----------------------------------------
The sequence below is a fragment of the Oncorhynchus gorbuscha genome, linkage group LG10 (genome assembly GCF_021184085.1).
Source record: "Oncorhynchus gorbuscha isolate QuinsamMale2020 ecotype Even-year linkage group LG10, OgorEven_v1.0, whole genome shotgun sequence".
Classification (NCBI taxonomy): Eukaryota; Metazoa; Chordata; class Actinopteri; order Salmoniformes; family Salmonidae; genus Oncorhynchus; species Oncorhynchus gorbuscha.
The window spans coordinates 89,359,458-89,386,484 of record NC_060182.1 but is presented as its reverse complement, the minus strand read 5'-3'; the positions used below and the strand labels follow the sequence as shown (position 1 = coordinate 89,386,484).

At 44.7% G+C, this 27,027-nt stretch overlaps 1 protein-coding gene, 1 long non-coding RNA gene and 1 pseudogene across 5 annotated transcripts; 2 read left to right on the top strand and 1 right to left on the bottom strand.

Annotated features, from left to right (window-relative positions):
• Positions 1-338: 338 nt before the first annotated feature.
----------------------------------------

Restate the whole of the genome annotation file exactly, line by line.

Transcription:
The sequence below is a fragment of the Oncorhynchus gorbuscha genome, linkage group LG10 (genome assembly GCF_021184085.1).
Source record: "Oncorhynchus gorbuscha isolate QuinsamMale2020 ecotype Even-year linkage group LG10, OgorEven_v1.0, whole genome shotgun sequence".
Classification (NCBI taxonomy): Eukaryota; Metazoa; Chordata; class Actinopteri; order Salmoniformes; family Salmonidae; genus Oncorhynchus; species Oncorhynchus gorbuscha.
The window spans coordinates 89,359,458-89,386,484 of record NC_060182.1 but is presented as its reverse complement, the minus strand read 5'-3'; the positions used below and the strand labels follow the sequence as shown (position 1 = coordinate 89,386,484).

At 44.7% G+C, this 27,027-nt stretch overlaps 1 protein-coding gene, 1 long non-coding RNA gene and 1 pseudogene across 5 annotated transcripts; 2 read left to right on the top strand and 1 right to left on the bottom strand.

Annotated features, from left to right (window-relative positions):
• Positions 1-338: 338 nt before the first annotated feature.